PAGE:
Your favorite retirement state is disaster-prone.
Florida ranks as the fifth most natural disaster-prone state in the U.S. It comes in after California, Texas, Oklahoma, and Washington.
And it might surprise you that it's not just hurricanes doing the damage. Florida sees wildfires along the panhandle every year that destroy thousands of acres of land. That includes homes.
Over the past few weeks, we've written about different ways to prepare for disasters. As September is National Preparedness Month through the Federal Emergency Management Agency (FEMA), we wanted to focus on different ways to prepare yourself before disaster strikes.
There's one point I want to drive home – no matter where you live or what disaster you may face, you can't rely on anyone to come save you. Not your family, not your neighbors, not even FEMA.
It's unfortunate, but government responses are unlikely to save you in a crisis. Two days before the 2005 Hurricane Katrina disaster, the mayor of New Orleans delayed the evacuation order. He decided to consult with his lawyers to make sure the city would not get sued by businesses.
Governments also distrust the citizenry finding out the honest facts about the severity of a crisis. They believe it will lead to mass chaos. By patronizing their citizens in this way, they consign many to death.
Do not wait for "official" orders or decrees. Follow your own disaster preparedness plan.
As we marked the anniversary of 9/11 last week, I remembered the story of Rick Rescorla, who was the head of corporate security for Morgan Stanley. After the planes hit the twin towers, the Port Authority told everyone to remain inside the towers. But Rick Rescorla instantly implemented an evacuation plan. And his actions saved thousands of lives.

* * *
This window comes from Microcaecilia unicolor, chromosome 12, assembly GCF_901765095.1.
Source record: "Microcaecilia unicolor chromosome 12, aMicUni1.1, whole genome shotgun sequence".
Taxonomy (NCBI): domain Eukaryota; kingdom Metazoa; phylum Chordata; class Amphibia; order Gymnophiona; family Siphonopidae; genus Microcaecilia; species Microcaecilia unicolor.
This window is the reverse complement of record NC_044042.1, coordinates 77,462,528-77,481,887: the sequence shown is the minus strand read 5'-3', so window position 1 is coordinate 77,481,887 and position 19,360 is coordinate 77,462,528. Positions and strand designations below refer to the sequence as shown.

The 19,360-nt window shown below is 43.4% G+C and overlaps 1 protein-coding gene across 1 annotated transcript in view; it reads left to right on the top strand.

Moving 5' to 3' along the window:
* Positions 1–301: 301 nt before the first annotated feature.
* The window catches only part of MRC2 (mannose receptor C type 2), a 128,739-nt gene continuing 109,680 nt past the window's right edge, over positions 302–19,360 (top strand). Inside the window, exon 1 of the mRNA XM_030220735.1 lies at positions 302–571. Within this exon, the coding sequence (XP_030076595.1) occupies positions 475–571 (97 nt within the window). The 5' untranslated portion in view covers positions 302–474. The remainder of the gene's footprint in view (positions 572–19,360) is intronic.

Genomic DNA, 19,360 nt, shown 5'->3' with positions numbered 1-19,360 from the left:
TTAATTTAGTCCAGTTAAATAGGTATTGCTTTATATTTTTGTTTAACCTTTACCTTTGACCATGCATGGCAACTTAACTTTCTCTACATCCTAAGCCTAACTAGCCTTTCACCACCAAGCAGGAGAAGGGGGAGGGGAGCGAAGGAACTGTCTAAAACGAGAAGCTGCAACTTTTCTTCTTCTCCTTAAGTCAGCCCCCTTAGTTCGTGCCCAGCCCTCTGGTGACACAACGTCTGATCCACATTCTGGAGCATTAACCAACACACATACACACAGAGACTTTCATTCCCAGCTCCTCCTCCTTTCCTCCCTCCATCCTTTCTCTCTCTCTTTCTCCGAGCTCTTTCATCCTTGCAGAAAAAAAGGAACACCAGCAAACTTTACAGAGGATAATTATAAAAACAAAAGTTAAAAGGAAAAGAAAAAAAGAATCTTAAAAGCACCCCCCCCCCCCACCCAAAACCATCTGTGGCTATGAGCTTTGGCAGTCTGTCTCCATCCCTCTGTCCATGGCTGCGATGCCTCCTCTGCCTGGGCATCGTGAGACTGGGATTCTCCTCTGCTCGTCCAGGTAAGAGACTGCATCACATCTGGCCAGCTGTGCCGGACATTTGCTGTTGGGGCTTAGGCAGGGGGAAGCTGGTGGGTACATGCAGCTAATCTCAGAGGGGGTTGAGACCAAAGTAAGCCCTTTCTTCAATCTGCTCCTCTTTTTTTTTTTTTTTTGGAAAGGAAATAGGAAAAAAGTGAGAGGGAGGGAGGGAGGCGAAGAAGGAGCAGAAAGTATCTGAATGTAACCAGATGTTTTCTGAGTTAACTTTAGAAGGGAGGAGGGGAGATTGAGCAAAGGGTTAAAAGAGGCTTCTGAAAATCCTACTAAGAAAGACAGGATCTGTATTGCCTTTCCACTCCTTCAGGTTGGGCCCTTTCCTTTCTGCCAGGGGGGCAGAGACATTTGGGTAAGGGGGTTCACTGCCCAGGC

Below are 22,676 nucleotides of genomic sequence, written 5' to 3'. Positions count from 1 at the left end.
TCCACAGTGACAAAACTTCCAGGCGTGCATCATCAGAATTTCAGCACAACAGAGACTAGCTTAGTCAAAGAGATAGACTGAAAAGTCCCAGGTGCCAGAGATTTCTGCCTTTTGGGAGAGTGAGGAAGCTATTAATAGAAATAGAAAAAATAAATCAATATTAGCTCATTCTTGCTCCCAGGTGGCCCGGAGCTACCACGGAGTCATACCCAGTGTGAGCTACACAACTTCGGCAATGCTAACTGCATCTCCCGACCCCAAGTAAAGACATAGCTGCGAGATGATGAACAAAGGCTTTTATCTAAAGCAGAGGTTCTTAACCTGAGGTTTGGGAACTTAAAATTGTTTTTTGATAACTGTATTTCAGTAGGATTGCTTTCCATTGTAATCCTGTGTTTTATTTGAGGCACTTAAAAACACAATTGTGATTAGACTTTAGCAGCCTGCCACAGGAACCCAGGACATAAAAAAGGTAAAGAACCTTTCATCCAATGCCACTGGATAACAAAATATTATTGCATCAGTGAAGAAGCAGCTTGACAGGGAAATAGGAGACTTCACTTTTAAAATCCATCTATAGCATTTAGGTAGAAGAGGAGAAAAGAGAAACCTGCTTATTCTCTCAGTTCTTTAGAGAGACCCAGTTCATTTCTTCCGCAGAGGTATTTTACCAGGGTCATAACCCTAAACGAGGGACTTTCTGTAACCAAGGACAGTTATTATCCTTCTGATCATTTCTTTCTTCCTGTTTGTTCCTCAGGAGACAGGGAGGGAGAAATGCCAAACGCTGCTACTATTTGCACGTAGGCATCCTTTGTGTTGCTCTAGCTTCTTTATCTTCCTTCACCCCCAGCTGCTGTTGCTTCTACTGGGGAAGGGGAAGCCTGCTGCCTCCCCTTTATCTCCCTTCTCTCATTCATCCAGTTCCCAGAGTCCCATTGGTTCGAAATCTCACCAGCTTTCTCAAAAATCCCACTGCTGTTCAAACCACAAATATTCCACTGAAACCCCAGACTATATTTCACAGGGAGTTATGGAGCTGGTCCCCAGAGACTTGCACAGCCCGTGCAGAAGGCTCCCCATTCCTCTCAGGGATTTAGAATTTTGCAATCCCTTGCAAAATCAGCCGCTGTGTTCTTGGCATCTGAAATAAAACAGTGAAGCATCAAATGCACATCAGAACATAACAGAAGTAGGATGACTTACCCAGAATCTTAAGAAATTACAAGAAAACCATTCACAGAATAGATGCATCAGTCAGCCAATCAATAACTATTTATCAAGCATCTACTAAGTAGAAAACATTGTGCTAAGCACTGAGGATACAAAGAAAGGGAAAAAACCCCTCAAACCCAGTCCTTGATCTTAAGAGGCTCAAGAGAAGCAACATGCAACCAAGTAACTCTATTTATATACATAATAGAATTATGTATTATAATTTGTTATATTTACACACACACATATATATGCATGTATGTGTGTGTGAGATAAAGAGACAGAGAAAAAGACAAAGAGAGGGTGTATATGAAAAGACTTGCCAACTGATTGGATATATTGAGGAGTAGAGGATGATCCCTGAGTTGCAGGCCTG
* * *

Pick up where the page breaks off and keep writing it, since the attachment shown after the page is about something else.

When it comes to your own disaster response, do what Rick Rescorla did. Take action according to your predesigned and practiced plan.
It will save your life.
One of the best ways to do this – make a plan and practice it.
Book knowledge is useful... but you can never replace practical experience. You MUST practice your emergency plans on a regular basis. I prefer to keep mine current on at least a quarterly basis.
The good news is this practice doesn't have to be time consuming. There is a great "cheat sheet" approach to emergency preparedness. It's called using checklists.
For example, the military uses written standard operating procedures for every activity it conducts. Checklists are integral to ensuring success. They're an easy way to make sure personnel follow the correct procedures every time. Ask any pilot, and he'll tell you... he won't even think about flying an airplane before completing his pre-flight checklist.
You can create checklists based on what I cover in my book, The Doctor's Protocol. In it, I detail steps of how to handle various crises.
After reading my book, you can create checklists that codify your response plans. They should be right to the point. Cut out all extraneous data. You don't need explanations in checklists. You just need the appropriate steps to take, listed in the proper order.
Remember, checklists can be physical or mental. Set up physical checklists on paper for your most likely disaster situations. But also make a mental checklist every time you enter a new potential crisis environment.
For example, going to a movie theater and noting where the exits are located is part of forming a mental checklist. Ask yourself, if a disaster like a fire were to break out, what would I do? What would be my primary escape route? What would be my backup route? How would I shepherd my family away?
It's a simple mental exercise of no more than 30 seconds, and it can make all the difference in your survival. If a crisis happens, you will be confident and ready to act immediately... ready to carry out your mental checklist.
Here's a sample checklist for preparing for an evacuation.
If you want to learn even more about disaster preparedness, I urge you to read The Doctor's Protocol. Current Retirement Millionaire subscribers can access it right here. If you don't have a subscription, click here to get started and access the book today.
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Here's to our health, wealth, and a great retirement,
Dr. David Eifrig and the Health & Wealth Bulletin Research Team
September 19, 2019